New Impetus Needed to Complete a Canada-Caribbean Trade Deal: C.D. Howe Institute

Jan 10, 2013, 10:00 ET from C.D. Howe Institute

TORONTO, Jan. 10, 2013 /CNW/ - Canada should step up efforts to wrap up a trade deal this year with the Caribbean Community (CARICOM), according to a report released by the C.D. Howe Institute. In "A Canada-CARICOM "Trade-not-Aid" Strategy: Important and Achievable," author Phil Rourke says a Canada-CARICOM trade deal could serve as a model for agreements with other low- and middle-income countries.

"Canada's aggressive trade negotiation strategy needs to close some deals and divert resources to others, such as in Asia, if it is to be successful.  While the Canada-CARICOM negotiations have made little progress to date, a more development-friendly model with a narrower agenda could wrap up the deal relatively quickly," says Rourke.

"Canada is used to negotiating trade deals with developed countries and its model for negotiations reflects that.  But the future trade agenda is mainly in the developing world, where Canada has less experience.   Because a trade deal with CARICOM could serve as a model for future trade pacts with other countries, these negotiations should make the cut on Canada's priority list."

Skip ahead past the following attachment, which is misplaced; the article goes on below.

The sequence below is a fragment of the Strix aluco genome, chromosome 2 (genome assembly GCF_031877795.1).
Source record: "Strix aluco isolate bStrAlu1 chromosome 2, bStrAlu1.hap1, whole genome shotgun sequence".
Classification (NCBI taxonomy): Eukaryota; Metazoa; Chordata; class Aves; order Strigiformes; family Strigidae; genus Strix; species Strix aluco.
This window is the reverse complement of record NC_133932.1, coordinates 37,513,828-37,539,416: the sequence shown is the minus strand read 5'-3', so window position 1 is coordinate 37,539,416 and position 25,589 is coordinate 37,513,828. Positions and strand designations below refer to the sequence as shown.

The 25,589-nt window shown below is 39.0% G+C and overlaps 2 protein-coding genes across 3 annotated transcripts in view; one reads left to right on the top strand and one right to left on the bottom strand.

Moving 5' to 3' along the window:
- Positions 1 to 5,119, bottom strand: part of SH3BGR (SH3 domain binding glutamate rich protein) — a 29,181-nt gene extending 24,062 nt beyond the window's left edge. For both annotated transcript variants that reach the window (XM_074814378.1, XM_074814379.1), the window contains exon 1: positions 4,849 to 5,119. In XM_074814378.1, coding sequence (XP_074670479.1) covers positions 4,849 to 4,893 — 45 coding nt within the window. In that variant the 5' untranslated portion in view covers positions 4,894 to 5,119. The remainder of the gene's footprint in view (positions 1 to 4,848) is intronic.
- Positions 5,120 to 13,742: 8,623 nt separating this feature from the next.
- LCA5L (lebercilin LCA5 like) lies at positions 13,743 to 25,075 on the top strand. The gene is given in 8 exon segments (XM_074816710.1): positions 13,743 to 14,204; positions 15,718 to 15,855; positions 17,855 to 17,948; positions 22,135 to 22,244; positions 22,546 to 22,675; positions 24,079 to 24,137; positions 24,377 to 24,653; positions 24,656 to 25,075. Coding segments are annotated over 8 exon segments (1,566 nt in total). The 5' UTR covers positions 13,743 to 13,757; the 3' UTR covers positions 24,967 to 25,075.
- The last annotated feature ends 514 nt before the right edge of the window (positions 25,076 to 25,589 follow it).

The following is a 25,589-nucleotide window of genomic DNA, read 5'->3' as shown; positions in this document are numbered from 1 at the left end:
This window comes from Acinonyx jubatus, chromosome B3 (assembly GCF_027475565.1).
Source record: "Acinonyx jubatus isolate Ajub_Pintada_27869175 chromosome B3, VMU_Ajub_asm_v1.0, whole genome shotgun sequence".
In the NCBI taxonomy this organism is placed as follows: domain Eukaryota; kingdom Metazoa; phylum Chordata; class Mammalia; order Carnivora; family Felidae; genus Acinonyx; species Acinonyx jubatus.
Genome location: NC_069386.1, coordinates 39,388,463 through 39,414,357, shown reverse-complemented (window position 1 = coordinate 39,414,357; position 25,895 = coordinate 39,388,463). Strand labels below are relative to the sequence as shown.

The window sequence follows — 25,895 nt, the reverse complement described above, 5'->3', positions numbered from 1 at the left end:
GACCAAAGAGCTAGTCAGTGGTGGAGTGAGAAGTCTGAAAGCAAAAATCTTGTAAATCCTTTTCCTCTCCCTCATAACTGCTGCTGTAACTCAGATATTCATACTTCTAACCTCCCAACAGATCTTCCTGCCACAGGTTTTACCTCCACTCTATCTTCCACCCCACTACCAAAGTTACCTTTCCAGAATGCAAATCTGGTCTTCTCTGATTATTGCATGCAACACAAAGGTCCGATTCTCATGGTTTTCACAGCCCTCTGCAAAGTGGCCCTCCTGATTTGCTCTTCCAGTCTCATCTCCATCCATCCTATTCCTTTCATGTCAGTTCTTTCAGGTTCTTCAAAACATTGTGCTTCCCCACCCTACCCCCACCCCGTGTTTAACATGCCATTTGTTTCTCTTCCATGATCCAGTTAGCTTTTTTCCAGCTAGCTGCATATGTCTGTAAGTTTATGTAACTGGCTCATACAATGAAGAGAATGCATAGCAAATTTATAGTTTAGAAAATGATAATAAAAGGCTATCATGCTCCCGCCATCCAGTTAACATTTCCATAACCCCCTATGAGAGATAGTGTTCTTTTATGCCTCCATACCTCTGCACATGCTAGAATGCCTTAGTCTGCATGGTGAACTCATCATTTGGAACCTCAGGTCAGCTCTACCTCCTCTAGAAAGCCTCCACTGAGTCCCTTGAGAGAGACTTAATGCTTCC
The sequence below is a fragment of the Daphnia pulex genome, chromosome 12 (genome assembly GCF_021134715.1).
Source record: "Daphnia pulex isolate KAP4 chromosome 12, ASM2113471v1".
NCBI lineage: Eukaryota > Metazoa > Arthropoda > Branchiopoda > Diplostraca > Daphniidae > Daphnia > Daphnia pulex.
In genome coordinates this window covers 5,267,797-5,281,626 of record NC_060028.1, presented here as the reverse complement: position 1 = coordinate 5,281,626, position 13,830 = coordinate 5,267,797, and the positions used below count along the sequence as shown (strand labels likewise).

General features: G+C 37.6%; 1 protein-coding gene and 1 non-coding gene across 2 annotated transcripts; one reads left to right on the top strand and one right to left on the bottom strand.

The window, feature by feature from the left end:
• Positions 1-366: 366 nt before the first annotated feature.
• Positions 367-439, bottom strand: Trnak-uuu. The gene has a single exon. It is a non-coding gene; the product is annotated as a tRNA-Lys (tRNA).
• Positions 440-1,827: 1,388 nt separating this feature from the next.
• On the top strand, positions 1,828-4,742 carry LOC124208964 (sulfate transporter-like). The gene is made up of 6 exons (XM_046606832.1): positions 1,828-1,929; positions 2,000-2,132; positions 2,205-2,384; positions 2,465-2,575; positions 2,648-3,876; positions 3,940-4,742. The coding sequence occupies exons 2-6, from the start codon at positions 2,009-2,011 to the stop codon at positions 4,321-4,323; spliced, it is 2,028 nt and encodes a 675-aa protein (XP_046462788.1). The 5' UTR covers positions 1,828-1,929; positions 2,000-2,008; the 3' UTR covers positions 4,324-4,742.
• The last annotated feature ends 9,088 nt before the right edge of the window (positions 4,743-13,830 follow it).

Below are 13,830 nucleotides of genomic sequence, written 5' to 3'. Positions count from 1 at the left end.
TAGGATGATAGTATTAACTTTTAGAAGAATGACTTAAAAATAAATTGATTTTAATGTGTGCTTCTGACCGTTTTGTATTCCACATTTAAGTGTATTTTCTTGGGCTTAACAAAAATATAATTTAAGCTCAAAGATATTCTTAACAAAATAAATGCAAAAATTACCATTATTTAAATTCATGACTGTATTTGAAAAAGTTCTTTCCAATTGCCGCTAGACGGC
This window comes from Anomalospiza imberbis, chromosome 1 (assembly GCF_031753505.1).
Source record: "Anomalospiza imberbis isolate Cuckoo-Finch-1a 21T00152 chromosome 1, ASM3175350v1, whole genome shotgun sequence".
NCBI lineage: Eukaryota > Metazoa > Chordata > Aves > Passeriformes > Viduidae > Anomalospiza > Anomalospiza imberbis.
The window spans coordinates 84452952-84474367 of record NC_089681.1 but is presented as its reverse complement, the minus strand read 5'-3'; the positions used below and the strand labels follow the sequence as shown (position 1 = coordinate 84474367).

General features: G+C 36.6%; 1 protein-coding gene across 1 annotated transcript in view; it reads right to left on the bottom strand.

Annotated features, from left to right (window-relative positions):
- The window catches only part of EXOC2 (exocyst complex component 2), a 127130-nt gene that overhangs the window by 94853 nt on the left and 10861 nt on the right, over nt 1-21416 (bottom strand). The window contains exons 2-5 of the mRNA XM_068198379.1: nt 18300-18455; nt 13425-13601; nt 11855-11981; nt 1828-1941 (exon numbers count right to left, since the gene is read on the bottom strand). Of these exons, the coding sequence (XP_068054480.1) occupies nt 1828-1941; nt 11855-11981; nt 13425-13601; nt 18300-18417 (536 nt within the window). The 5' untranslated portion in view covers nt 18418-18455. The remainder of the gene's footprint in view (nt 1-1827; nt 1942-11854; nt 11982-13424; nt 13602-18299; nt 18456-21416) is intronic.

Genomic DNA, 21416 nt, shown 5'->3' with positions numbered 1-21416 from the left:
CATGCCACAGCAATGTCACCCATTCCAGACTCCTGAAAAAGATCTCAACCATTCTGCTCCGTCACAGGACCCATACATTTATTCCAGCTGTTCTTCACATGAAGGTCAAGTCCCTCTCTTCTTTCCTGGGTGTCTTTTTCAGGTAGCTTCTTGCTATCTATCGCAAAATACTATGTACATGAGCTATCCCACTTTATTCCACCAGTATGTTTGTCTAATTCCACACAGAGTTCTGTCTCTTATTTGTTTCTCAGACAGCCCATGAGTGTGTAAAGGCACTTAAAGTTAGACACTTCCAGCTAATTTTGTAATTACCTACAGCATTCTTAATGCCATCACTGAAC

Trade negotiations with CARICOM have progressed unevenly since their launch in 2007, he notes, partly due to severe stresses in the region in the wake of the global recession of 2008/2009. To spur the talks to a successful conclusion, Rourke recommends finding agreements on a few key practical issues first, on which the more general framework for open trade can be built.

Rourke proposes that Canada work with CARICOM to address the ability of firms in the Caribbean to benefit from more open trade with Canada. This would include launching a process to address regulatory barriers to trade in rum, and re-focusing Canada's current assistance to the region on Caribbean trade-related development priorities as part of a bilateral deal. With much of the potential for bilateral trade growth concentrated in services, Canada could also accept the Caribbean's more limited "positive list" approach to services liberalization, he says, while engaging with the region on broader long-term services liberalization efforts. Cultural trade - important to the Caribbean but a sensitive issue for Canada - could be promoted through cultural exchanges and co-productions, says Rourke.

A deal could enhance the region's economic stability and innovative capacity by securing wider protection for investment and intellectual property, adds Rourke, and address practical impediments to two-way mobility of skilled labor, a topic which will gain in importance in future trade negotiations generally.

For the report go to:

SOURCE C.D. Howe Institute